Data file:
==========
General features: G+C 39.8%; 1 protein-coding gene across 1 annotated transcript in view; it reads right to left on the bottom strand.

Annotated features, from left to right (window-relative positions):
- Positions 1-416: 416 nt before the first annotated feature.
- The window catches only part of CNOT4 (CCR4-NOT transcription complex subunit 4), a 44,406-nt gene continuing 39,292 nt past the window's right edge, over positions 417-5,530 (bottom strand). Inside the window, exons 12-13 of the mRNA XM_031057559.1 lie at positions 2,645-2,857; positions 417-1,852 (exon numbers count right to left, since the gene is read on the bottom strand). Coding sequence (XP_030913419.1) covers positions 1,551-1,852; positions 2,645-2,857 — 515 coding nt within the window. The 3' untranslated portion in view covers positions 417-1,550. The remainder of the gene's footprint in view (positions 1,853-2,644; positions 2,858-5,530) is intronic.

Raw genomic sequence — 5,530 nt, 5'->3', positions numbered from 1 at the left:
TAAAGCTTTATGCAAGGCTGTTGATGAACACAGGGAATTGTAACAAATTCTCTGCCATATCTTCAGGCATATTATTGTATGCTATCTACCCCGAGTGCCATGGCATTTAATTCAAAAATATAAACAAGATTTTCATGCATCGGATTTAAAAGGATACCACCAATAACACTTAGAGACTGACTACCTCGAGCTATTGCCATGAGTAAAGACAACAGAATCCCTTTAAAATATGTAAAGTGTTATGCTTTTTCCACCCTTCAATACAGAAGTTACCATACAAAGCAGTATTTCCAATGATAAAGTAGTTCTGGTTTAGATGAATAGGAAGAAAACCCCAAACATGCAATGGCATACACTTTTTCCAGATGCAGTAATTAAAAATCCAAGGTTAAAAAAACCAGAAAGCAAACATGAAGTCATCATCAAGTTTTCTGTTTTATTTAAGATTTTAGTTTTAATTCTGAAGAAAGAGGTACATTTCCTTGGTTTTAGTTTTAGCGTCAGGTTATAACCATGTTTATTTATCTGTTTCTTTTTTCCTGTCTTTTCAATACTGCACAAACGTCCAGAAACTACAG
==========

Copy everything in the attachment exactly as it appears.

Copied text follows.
General features: G+C 39.8%; 1 protein-coding gene across 1 annotated transcript in view; it reads right to left on the bottom strand.

Annotated features, from left to right (window-relative positions):
- Positions 1-416: 416 nt before the first annotated feature.
- The window catches only part of CNOT4 (CCR4-NOT transcription complex subunit 4), a 44,406-nt gene continuing 39,292 nt past the window's right edge, over positions 417-5,530 (bottom strand). Inside the window, exons 12-13 of the mRNA XM_031057559.1 lie at positions 2,645-2,857; positions 417-1,852 (exon numbers count right to left, since the gene is read on the bottom strand). Coding sequence (XP_030913419.1) covers positions 1,551-1,852; positions 2,645-2,857 — 515 coding nt within the window. The 3' untranslated portion in view covers positions 417-1,550. The remainder of the gene's footprint in view (positions 1,853-2,644; positions 2,858-5,530) is intronic.

Raw genomic sequence — 5,530 nt, 5'->3', positions numbered from 1 at the left:
TAAAGCTTTATGCAAGGCTGTTGATGAACACAGGGAATTGTAACAAATTCTCTGCCATATCTTCAGGCATATTATTGTATGCTATCTACCCCGAGTGCCATGGCATTTAATTCAAAAATATAAACAAGATTTTCATGCATCGGATTTAAAAGGATACCACCAATAACACTTAGAGACTGACTACCTCGAGCTATTGCCATGAGTAAAGACAACAGAATCCCTTTAAAATATGTAAAGTGTTATGCTTTTTCCACCCTTCAATACAGAAGTTACCATACAAAGCAGTATTTCCAATGATAAAGTAGTTCTGGTTTAGATGAATAGGAAGAAAACCCCAAACATGCAATGGCATACACTTTTTCCAGATGCAGTAATTAAAAATCCAAGGTTAAAAAAACCAGAAAGCAAACATGAAGTCATCATCAAGTTTTCTGTTTTATTTAAGATTTTAGTTTTAATTCTGAAGAAAGAGGTACATTTCCTTGGTTTTAGTTTTAGCGTCAGGTTATAACCATGTTTATTTATCTGTTTCTTTTTTCCTGTCTTTTCAATACTGCACAAACGTCCAGAAACTACAG